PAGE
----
PAST EXHIBITIONS

ALBANY TOWN HALL GALLERIES

IN CAHOOTS

Artists in remote and regional Aboriginal art centres and independent artists from across Australia have come together to develop the In Cahoots exhibition, coming to the Albany Town Hall Galleries this March.

 When six Aboriginal art centres across Western Australia, Northern Territory and Victoria invited independent Australian artists to work with their community, it fostered genuine collaboration and skill exchange to produce a significant body of work. The centres included Baluk Arts (VIC), Buku-Larrnggay Mulk Arts Centre (NT), Mangkaja Arts (WA), Martumili Artists (WA), Papulankutja Artists (WA), Warakurna Artists (WA).

 In Cahoots exhibits the diverse partnerships that were formed through large-scale woven installations, reclaimed tin sculptures, wooden objects, contemporary furniture, photography and paintings. Each piece speaks to the distinct themes and issues of each community whilst uncovering the perspective and skills of the individual artist.

 In Cahoots will be on display in the Albany Town Hall Galleries from 4 March to 21 April 2022.

 Exhibiting artist Neil Aldrum will be discussing his works at 11am on Saturday 5 March at the Albany Town Hall.

DIAMOND JUBILEE EXHIBITION

To mark the anniversary of the Albany Art Group's formation the Town Hall Galleries are hosting a Diamond Jubilee Exhibition featuring a variety of work from current members.

 Diamond Jubilee is a celebration of the talent and artistic skills of its members and is a testimony to the group's original mentor Geoff Ridley’s advice “stick together and work together” to achieve success.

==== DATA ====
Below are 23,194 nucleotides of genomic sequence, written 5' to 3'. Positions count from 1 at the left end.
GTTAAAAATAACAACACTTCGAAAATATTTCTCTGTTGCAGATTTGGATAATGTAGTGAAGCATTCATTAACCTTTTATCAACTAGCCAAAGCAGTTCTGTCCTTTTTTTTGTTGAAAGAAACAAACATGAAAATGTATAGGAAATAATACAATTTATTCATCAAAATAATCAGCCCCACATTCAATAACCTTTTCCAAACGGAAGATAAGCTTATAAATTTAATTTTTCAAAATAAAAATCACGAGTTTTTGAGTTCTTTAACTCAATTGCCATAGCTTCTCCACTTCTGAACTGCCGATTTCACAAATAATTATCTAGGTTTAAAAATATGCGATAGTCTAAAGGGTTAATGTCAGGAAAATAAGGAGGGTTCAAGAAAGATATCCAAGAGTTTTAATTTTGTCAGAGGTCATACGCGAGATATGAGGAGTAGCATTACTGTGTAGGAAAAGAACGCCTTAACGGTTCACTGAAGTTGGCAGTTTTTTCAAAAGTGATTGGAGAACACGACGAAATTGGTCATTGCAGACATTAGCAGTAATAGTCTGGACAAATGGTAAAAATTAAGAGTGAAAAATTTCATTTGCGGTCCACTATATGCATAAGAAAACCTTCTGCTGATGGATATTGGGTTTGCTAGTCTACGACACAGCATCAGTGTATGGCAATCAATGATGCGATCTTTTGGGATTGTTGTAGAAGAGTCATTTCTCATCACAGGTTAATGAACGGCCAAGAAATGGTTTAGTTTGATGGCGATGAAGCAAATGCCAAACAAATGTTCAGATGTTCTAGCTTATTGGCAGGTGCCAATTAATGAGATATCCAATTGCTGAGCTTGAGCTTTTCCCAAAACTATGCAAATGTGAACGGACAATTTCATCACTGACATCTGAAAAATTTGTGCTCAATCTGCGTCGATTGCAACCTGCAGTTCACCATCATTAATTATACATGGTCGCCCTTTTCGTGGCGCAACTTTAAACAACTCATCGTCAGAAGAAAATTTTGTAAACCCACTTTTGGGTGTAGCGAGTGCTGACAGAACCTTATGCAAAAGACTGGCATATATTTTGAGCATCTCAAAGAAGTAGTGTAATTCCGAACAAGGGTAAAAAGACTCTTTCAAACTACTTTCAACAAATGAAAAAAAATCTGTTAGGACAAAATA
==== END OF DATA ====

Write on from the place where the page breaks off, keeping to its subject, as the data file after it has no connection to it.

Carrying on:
The Albany Art Group has long served as an incubator of diverse and exciting talent and this exhibition is a testament to the development of the art community in the Great Southern. 


Pause – a quiet rebellion

How we deploy our time and attention affects how we shape our lives. Every day, social media demands a click-and-flit attention, amassing profits for those behind click-based advertising, but the benefits for us are uncertain. Pause is an opportunity to take your time, to linger. It is a quiet rebellion.

The diverse artwork in Pause uses the interaction among marks, colours, words and empty space to offer an opportunity for focused attention on, and the appreciation of, the subtleties that result. The works in Pause include paint on a variety of surfaces, such as vintage lino samples, collage with vintage book papers and original writing, among other items.


Subtleties of Obsession

Embroidered jewels; details from painted landscapes. A deceased Mother’s hair replies to letters from the homeland.
Richly intense mark-making with ink and thread tell stories of a life.
With repeated soft rubbing, the Woolly bush manifests itself, onto the gallery wall.
Domestic objects, made ambiguous, explore configurations of matter that ask questions on mortality.
Through objects materialised by the will of hand and mind, five discrete practices are brought together in this exhibition.